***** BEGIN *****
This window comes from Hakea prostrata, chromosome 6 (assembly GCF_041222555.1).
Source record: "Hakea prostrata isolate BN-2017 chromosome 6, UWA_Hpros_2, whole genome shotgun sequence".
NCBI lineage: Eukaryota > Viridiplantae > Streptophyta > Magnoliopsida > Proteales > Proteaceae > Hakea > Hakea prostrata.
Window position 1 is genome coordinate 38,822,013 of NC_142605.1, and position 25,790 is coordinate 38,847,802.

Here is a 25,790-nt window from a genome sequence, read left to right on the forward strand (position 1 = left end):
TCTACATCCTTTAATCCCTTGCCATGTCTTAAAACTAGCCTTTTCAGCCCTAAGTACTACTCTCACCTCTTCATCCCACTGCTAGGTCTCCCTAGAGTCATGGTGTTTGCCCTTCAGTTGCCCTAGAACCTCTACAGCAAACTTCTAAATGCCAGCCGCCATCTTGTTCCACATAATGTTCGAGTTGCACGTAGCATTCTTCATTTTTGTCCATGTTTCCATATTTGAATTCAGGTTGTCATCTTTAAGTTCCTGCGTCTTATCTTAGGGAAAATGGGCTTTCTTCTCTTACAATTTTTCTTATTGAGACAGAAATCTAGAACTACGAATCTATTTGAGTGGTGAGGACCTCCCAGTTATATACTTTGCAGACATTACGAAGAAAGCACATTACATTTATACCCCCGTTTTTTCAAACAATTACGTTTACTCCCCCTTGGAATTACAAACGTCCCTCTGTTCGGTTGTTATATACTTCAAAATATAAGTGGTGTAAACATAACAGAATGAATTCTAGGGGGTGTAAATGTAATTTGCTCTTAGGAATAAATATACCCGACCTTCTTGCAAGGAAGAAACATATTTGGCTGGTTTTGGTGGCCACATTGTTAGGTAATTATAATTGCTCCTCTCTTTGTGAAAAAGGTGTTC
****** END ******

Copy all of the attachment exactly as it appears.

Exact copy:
This window comes from Hakea prostrata, chromosome 6 (assembly GCF_041222555.1).
Source record: "Hakea prostrata isolate BN-2017 chromosome 6, UWA_Hpros_2, whole genome shotgun sequence".
NCBI lineage: Eukaryota > Viridiplantae > Streptophyta > Magnoliopsida > Proteales > Proteaceae > Hakea > Hakea prostrata.
Window position 1 is genome coordinate 38,822,013 of NC_142605.1, and position 25,790 is coordinate 38,847,802.

Here is a 25,790-nt window from a genome sequence, read left to right on the forward strand (position 1 = left end):
TCTACATCCTTTAATCCCTTGCCATGTCTTAAAACTAGCCTTTTCAGCCCTAAGTACTACTCTCACCTCTTCATCCCACTGCTAGGTCTCCCTAGAGTCATGGTGTTTGCCCTTCAGTTGCCCTAGAACCTCTACAGCAAACTTCTAAATGCCAGCCGCCATCTTGTTCCACATAATGTTCGAGTTGCACGTAGCATTCTTCATTTTTGTCCATGTTTCCATATTTGAATTCAGGTTGTCATCTTTAAGTTCCTGCGTCTTATCTTAGGGAAAATGGGCTTTCTTCTCTTACAATTTTTCTTATTGAGACAGAAATCTAGAACTACGAATCTATTTGAGTGGTGAGGACCTCCCAGTTATATACTTTGCAGACATTACGAAGAAAGCACATTACATTTATACCCCCGTTTTTTCAAACAATTACGTTTACTCCCCCTTGGAATTACAAACGTCCCTCTGTTCGGTTGTTATATACTTCAAAATATAAGTGGTGTAAACATAACAGAATGAATTCTAGGGGGTGTAAATGTAATTTGCTCTTAGGAATAAATATACCCGACCTTCTTGCAAGGAAGAAACATATTTGGCTGGTTTTGGTGGCCACATTGTTAGGTAATTATAATTGCTCCTCTCTTTGTGAAAAAGGTGTTC